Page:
by Rod Cedaro (M. App. Sc.)
Consultant Exercise Physiologist ACC Accredited Level III Triathlon Coach
and Pieta Cedaro (APD) Consultant Dietitian
One of the most common problems I hear of, particularly with novice, keen triathletes who eat relatively well and have high fibre diets is that they get all sorts of gut problems when it comes to running. I queried my wife (a dietitian) on this recently and what follows are some handy tips to keep you out of the loo and on the track when hammering those kilometres.
Runner’s diarrhea (aka the trots, pit stops) and other gastrointestinal upsets such as cramping and stitches can be unfortunate and frustrating side effects of vigorous exercise. Reduced blood flow to the gut, dehydration, nerves, being female or vegetarian, injury during exercise, wrong food choices, undiluted gels/concentrated sports drinks or soft drinks or the timing of foods may all be contributing factors.
Reducing fibre and caffeine intake closer to exercise and choosing liquid meals will all help to reduce the severity of stomach or gastric distress. Making sure solid meals are consumed earlier (2-4 hours prior to exercise) or even switching to a liquid meal supplement instead and only using fluids closer to the commencement of exercise is often sufficient to minimize such problems.
Running tends to be the triathlon discipline most susceptible to this ailment because of the increases in gastric motility (jiggling) associated with running in comparison to swimming and cycling where the gut is relatively stable.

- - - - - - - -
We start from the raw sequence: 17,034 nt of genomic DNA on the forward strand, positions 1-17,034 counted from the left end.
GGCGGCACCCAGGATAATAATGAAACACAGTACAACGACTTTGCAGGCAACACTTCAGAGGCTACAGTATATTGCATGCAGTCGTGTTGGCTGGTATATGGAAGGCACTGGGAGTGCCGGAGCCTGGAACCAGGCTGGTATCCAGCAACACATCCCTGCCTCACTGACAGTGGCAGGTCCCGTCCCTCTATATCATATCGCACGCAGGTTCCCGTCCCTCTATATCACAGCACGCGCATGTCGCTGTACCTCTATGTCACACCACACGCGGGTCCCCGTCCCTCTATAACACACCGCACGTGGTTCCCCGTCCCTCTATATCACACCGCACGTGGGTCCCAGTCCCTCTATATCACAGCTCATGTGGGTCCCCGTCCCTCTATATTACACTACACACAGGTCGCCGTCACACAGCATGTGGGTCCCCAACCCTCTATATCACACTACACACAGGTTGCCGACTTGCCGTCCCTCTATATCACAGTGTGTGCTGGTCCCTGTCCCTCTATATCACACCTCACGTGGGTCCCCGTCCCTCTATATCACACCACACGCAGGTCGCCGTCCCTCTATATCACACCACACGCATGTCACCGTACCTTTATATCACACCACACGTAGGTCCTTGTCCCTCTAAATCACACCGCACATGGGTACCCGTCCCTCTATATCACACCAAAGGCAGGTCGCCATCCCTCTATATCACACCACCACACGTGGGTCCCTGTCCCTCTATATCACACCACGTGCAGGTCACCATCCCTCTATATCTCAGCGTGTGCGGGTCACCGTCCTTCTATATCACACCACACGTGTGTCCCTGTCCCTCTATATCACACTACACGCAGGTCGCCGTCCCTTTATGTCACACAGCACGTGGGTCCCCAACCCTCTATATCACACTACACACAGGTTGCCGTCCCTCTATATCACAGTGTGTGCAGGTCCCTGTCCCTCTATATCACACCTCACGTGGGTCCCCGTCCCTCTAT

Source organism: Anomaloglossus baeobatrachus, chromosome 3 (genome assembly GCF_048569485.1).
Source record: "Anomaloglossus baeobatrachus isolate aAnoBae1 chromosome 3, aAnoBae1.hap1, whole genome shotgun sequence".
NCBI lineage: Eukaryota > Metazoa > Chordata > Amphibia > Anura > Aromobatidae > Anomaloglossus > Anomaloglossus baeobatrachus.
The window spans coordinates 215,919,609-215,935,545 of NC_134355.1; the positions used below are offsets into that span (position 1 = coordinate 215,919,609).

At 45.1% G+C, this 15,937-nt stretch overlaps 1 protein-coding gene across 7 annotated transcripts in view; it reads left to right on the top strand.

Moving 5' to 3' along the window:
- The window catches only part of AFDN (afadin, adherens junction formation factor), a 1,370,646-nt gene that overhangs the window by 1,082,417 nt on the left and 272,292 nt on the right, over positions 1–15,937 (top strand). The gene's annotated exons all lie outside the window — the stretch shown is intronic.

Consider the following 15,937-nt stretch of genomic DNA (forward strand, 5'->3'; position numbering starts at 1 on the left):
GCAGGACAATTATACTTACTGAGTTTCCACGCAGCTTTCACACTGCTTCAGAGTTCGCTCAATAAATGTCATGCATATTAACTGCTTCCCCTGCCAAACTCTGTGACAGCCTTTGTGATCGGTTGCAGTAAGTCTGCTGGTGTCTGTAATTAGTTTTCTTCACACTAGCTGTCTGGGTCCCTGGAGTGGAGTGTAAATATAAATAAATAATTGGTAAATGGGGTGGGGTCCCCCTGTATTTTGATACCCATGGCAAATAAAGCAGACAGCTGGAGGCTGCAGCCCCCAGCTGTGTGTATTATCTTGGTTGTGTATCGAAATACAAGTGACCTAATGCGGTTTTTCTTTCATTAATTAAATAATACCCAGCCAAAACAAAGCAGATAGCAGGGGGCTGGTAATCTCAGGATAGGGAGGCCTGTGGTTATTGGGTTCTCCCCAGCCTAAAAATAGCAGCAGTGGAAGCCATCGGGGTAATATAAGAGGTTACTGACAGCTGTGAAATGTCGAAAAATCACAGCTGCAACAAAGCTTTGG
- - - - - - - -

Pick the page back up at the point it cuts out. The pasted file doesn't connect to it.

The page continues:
Dietary factors that usually cause concern for athletes are legumes such as baked beans, high fibre cereals such as bran or wholegrain breads, gastric stimulants such as caffeine and spicy foods, large amounts of fresh or dried fruits and vegetables (especially with skin on), high doses of vitamin C and finally foods that are too high in fat or protein as these will slow gastric transit time and thus sit in your gut for longer periods before digestion can be completed.
Remember tolerance to foods is always an individual matter so just be sure to find out what works best for you and then practise repeatedly in training. In fact you can train your body to better tolerate certain foods and concentrations of sports drinks and the like over time, but make sure you mirror race conditions as much as possible.
Below I have included a list of lower fibre pre-exercise eating ideas for you to try. Of course the duration of the session or event and also your bodyweight will determine how much you should be consuming and how long before the training session (e.g. Racing versus a 2 hour slow training run), however the basic principals remain the same. Give it a try and hopefully you’ll get through your next run with the “runs”! Page 2 of 2
Low fat low fibre pre-exercise meals and snacks
- Low fat creamy rice e.g. LE Rice/Heinz 98% fat free creamed rice
- Plain pasta and low fat commercial tomato pasta sauce
- White toast or fruit bread with jam, marmalade or honey(no butter or marg)
- Fruit juice and low fat low fibre cereal bar
- Low fibre cereal such as rice bubbles, cornflakes, cheerios with low fat milk
- Liquid meal supplement e.g. Sustagen sport or Endura Optimiser
- Sports drink e.g.Gatorade (made to recommended concentration)
- Ripe banana or canned pears/peaches in natural juice with low fat custard
- No fat flavoured yoghurt and stewed apples/pears
- Plain scone with jam (no butter or marg or cream)
- English muffin with vegemite(no butter or marg)
- Canned spaghetti in tomato sauce with white toast(no butter or marg)
- Jelly with tinned pears
- Low fat pancakes with little maple syrup or honey (no butter or marg)
- Low fat low fibre packet or homemade muffin
- Low fat banana/mango smoothie (see recipe below)
Breakfast in a glass
- 1 cup low fat milk or low fat soy milk
- 1 large banana
- 1 tbs honey
- ½ cup no fat flavoured yoghurt
- Sprinkle cinnamon (option)
Place all ingredients in a blender and blend until smooth and combined.
- Energy: 1813kJ
- Protein: 21.7g
- Carb: 81g
- Fat: 3.19g